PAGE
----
Inoculate your business against bird flu

Companies in Asia discuss some measures they are taking to minimize the impact of the deadly flu virus, should the situation become critical.

Tech companies in Asia are bracing themselves for the possibility of an avian flu pandemic as the human death toll rises around the world.

Still haunted by the damage inflicted by the SARS (Severe Acute Respiratory Syndrome) virus, which struck the region from 2002 to 2003, companies that ZDNet Asia contacted said they have drawn up business continuity plans and measures to protect staff in case the virus reaches critical level.

According to the World Health Organization (WHO), as of Mar. 8, 2006, there are 175 confirmed cases of people infected with the H5N1 avian flu virus. A nine-year-old girl from the southeast coastal province of Zhejiang was China's 10th human fatality Wednesday, bringing the total worldwide death toll to 96.

Tony Friscia of AMR Research last month warned in a supply chain-related e-mail alert that in the event of an outbreak, companies need to be "ready with a plan that can be executed immediately to mitigate risk". In the report, he estimated that a pandemic's economic impact on the United States alone could exceed US$100 billion.

To mitigate the impact of such possible virus outbreak, companies such as Hewlett-Packard and Symantec detail business continuity procedures that are already in place.

Tan Lee Chew, managing director of Hewlett-Packard Southeast Asia, told ZDNet Asia that the company has had a crisis management team process in place "for several years". HP has more than 40,000 employees located across the Asia-Pacific region.

"Last year, we underwent a contingency planning exercise around extreme risks that could disrupt the business, focusing specifically on avian influenza pandemic scenarios," Tan said.

HP's contingency planning has both workplace and business operational measures. Operational measures include remote and flexible work arrangements, increased remote or telecommuting options, while workplace measures involve employee screening, isolation, and containment of potentially affected employees, followed by facility cleaning, said Tan.

Some of the company's employees are in direct contact with WHO, as well as the Center for Disease Control and Prevention.

"We also regularly update the health advisory notices on our intranet with the latest status and guidance," Tan added. "This avian flu alert has been posted and updated since the first [cases appeared] in Vietnam in 2004."

Security vendor Symantec is also acutely aware of the importance of having a business continuity plan, especially since it became a provider of storage backup software after its purchase of Veritas Software. Symantec has more than 2,800 staff in the Asia-Pacific region.

Edward Lim, general manager of Symantec Singapore, said lost data that is irrecoverable can cause tremendous losses in cost, damaged reputation, audit liability and employee dissatisfaction.

"It is extremely critical for any organization to have a business continuity plan," he said. "In our organization, vital records, are protected, and then made available for a complete recovery."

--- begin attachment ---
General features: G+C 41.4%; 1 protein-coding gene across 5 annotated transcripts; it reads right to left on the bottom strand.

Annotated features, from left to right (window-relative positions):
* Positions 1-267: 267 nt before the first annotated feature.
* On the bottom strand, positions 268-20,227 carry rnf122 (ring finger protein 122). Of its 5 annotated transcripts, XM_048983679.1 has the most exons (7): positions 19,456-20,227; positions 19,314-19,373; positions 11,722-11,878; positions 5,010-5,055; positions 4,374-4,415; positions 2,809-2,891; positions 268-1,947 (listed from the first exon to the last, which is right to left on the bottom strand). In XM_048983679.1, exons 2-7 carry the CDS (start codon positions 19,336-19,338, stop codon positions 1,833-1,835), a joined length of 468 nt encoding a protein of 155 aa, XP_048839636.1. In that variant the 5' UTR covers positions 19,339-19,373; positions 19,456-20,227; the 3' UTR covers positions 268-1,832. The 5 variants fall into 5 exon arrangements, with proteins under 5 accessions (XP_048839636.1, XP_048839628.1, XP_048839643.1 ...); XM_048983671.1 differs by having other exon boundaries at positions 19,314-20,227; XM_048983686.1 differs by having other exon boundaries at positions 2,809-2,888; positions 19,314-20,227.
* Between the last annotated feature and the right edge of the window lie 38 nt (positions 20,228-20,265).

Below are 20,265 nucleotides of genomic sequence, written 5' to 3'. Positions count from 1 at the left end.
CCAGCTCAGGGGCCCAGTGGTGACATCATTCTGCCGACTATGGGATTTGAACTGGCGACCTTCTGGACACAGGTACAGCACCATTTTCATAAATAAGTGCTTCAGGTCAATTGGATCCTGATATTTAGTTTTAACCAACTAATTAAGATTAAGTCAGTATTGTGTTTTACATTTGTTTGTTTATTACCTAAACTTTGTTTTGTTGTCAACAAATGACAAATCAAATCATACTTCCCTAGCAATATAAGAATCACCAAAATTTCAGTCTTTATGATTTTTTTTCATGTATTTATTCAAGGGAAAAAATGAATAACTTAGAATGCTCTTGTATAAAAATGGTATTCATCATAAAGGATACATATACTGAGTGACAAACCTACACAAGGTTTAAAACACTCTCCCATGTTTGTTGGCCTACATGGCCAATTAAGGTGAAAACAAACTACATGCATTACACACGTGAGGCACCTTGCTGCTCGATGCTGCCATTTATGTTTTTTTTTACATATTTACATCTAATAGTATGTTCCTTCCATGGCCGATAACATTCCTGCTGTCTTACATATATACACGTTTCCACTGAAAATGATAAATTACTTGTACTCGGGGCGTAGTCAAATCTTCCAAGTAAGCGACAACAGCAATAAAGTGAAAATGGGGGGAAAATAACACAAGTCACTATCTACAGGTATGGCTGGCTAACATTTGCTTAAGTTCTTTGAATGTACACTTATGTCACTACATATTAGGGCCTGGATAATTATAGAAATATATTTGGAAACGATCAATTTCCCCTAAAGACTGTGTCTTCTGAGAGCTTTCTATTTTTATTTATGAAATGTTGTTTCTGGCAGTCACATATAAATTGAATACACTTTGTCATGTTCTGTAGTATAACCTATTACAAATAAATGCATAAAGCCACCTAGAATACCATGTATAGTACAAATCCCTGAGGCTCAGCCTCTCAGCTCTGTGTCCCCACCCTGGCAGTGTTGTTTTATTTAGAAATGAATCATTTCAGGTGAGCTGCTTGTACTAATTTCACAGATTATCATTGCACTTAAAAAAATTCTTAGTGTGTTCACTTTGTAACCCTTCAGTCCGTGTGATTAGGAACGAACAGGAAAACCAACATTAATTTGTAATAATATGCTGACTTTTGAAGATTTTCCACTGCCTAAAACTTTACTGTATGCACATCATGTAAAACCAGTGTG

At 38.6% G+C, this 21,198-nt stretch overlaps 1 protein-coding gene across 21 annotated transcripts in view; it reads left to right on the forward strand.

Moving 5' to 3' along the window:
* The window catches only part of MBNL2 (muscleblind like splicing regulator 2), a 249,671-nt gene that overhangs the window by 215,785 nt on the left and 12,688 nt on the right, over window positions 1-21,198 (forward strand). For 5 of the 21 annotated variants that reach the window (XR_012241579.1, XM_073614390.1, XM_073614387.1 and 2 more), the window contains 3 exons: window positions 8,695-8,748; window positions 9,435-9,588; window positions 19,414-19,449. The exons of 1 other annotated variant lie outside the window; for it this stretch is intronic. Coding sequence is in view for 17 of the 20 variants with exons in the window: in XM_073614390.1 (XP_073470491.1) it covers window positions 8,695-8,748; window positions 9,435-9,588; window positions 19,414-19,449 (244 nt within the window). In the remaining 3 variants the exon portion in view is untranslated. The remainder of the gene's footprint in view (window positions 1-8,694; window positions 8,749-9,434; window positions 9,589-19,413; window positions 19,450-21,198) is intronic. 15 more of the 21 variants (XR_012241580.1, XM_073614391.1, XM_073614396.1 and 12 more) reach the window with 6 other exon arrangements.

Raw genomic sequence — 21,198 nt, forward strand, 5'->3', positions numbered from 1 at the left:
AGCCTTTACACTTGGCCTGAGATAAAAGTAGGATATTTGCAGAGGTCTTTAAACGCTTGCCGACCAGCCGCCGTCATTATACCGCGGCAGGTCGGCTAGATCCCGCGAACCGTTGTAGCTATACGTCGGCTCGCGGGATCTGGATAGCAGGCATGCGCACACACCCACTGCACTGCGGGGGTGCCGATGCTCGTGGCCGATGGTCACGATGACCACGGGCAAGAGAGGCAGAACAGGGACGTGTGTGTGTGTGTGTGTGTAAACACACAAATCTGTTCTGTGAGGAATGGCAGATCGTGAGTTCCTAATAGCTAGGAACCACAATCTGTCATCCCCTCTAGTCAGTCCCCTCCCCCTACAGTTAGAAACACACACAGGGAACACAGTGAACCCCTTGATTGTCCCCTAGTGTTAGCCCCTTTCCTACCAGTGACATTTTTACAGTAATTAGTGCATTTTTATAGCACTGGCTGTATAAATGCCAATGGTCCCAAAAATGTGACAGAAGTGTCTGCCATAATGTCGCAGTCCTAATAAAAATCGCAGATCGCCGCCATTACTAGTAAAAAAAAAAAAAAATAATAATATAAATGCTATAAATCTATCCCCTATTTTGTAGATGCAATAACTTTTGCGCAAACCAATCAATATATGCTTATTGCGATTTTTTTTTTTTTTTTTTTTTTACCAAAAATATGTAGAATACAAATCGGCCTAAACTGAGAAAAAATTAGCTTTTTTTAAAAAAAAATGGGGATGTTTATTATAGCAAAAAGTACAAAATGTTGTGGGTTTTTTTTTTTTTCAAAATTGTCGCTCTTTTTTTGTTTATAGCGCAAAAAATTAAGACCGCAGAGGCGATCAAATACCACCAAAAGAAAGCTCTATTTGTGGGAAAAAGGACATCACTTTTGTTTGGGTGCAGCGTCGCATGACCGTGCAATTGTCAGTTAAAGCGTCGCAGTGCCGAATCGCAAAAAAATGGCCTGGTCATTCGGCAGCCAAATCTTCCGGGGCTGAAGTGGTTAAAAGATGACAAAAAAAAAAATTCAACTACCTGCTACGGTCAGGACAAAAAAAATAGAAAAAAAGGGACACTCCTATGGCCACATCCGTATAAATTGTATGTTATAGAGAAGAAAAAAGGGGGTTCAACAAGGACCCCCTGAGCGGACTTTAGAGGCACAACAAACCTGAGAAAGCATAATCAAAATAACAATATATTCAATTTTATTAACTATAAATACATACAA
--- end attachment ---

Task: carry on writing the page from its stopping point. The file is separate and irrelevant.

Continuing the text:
Symantec's "vital records" include disaster recovery plans, programs, data and procedures needed to resume IT operations, as well as customer contracts, business operations procedures, human resources documentation and legal documents.

An office away from disaster
Access infrastructure solutions provider Citrix Systems, which employs more than 300 staff in the region, has a comprehensive business continuity plan to fall back on in case of a potential disaster.

Yak Malik, area vice president at Citrix Asean, told ZDNet Asia: "We provide business continuity solutions for our customers, and at the same time, we practise what we preach."

"Basically, Citrix’s business continuity plan is, if you can't come to your office, your office can come to you," he quipped.

Citrix supplies a remote access product that incorporates a Web-based access interface, which enables users to access business applications hosted on a server farm. The applications can be load-balanced across multiple data centers, and users can access them through a Web browser from anywhere through a secure Internet connection, Malik explained.

Singapore-based Overseas Chinese Banking Corporation (OCBC) is also keeping a lookout for a potential avian flu outbreak.

According to Gilbert Khonke, OCBC's head of group risk management group, the bank has implemented a plan based on the country's Ministry of Health's Disease Outbreak Response System (DORS) alert levels.

This includes developing various strategies for addressing the impact of reduced staffing levels at each alert phase, Khonke said.

"Our focus is driven by the need to protect the health and welfare of our staff and customers, and to ensure continuity in services to our customers," he explained.

Besides setting up an internal Web site to update staff on avian flu issues as well as advice from the Ministry of Health, he added that OCBC has made provisions for some of its staff to work from home.

In fact, global human resource services company Mercer Human Resource Consulting has also launched a dedicated Web site to provide companies with planning information and advice to address the challenges of a potential global flu pandemic.

According to a press statement, the initiative was developed in response to growing concerns from the company's client as the avian flu outbreak spread from Asia to key commercial centers in Europe. Mercer has 2,000 employees based in the Asia-Pacific region.

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